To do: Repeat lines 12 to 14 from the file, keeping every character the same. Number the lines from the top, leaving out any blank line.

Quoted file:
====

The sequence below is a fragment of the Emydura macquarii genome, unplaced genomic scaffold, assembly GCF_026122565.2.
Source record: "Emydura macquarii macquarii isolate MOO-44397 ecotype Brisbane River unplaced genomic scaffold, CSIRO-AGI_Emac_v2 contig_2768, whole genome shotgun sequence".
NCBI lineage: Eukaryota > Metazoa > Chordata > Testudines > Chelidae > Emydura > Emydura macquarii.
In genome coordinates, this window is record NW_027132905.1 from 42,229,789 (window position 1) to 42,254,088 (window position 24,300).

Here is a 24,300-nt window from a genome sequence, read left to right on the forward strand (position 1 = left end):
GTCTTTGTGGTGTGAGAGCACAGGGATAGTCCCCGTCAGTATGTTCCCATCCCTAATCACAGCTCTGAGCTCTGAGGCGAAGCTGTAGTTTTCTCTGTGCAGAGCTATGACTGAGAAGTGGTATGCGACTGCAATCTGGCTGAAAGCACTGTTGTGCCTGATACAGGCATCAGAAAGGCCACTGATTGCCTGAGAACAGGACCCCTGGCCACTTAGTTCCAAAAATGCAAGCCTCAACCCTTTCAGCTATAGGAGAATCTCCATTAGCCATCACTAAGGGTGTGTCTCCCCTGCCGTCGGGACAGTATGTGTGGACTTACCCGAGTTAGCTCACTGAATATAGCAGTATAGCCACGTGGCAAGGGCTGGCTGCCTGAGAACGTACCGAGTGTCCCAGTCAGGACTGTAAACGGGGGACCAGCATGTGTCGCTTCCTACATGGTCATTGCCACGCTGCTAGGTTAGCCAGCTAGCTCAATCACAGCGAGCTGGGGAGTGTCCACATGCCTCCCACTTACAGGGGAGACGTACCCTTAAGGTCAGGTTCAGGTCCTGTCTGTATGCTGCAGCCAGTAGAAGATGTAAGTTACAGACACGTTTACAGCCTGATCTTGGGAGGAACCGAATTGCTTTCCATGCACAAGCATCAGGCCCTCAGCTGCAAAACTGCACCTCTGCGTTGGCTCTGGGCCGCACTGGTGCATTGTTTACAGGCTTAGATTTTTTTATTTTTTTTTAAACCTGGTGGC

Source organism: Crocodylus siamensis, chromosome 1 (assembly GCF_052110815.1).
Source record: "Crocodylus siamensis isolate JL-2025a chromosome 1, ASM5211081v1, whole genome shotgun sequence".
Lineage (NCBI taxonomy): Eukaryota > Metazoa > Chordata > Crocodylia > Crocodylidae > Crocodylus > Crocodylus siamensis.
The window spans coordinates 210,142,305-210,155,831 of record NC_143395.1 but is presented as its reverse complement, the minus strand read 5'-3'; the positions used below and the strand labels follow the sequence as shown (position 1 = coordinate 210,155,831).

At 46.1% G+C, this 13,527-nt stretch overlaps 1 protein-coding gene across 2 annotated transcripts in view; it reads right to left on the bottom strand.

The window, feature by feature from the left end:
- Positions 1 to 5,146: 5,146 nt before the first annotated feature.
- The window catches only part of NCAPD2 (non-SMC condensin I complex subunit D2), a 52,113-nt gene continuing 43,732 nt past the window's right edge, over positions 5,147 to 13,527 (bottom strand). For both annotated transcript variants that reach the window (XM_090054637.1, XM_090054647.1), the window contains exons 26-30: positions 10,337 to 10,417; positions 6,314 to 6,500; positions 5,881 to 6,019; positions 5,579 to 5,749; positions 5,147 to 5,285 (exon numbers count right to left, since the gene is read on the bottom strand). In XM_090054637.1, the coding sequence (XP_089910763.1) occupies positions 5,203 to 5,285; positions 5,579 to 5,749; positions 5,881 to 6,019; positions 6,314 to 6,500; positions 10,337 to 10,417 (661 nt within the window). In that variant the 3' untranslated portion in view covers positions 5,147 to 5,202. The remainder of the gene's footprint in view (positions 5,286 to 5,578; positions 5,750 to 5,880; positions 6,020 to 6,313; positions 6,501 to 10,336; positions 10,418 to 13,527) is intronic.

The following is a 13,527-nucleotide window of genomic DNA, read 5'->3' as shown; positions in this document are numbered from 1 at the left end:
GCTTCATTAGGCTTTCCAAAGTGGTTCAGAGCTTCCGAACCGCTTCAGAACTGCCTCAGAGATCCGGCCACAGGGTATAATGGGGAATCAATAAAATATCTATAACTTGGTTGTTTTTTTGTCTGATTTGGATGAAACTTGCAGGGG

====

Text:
The window, feature by feature from the left end:
- Positions 1 to 5,146: 5,146 nt before the first annotated feature.
- The window catches only part of NCAPD2 (non-SMC condensin I complex subunit D2), a 52,113-nt gene continuing 43,732 nt past the window's right edge, over positions 5,147 to 13,527 (bottom strand). For both annotated transcript variants that reach the window (XM_090054637.1, XM_090054647.1), the window contains exons 26-30: positions 10,337 to 10,417; positions 6,314 to 6,500; positions 5,881 to 6,019; positions 5,579 to 5,749; positions 5,147 to 5,285 (exon numbers count right to left, since the gene is read on the bottom strand). In XM_090054637.1, the coding sequence (XP_089910763.1) occupies positions 5,203 to 5,285; positions 5,579 to 5,749; positions 5,881 to 6,019; positions 6,314 to 6,500; positions 10,337 to 10,417 (661 nt within the window). In that variant the 3' untranslated portion in view covers positions 5,147 to 5,202. The remainder of the gene's footprint in view (positions 5,286 to 5,578; positions 5,750 to 5,880; positions 6,020 to 6,313; positions 6,501 to 10,336; positions 10,418 to 13,527) is intronic.